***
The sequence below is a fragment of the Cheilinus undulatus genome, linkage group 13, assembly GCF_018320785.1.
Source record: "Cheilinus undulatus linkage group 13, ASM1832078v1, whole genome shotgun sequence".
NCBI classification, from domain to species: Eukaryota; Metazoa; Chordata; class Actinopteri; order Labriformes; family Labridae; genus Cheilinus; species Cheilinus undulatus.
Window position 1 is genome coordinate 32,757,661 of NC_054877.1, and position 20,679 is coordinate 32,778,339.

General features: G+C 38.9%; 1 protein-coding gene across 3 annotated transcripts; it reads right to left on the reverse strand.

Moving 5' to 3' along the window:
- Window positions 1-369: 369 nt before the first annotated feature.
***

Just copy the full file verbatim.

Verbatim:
The sequence below is a fragment of the Cheilinus undulatus genome, linkage group 13, assembly GCF_018320785.1.
Source record: "Cheilinus undulatus linkage group 13, ASM1832078v1, whole genome shotgun sequence".
NCBI classification, from domain to species: Eukaryota; Metazoa; Chordata; class Actinopteri; order Labriformes; family Labridae; genus Cheilinus; species Cheilinus undulatus.
Window position 1 is genome coordinate 32,757,661 of NC_054877.1, and position 20,679 is coordinate 32,778,339.

General features: G+C 38.9%; 1 protein-coding gene across 3 annotated transcripts; it reads right to left on the reverse strand.

Moving 5' to 3' along the window:
- Window positions 1-369: 369 nt before the first annotated feature.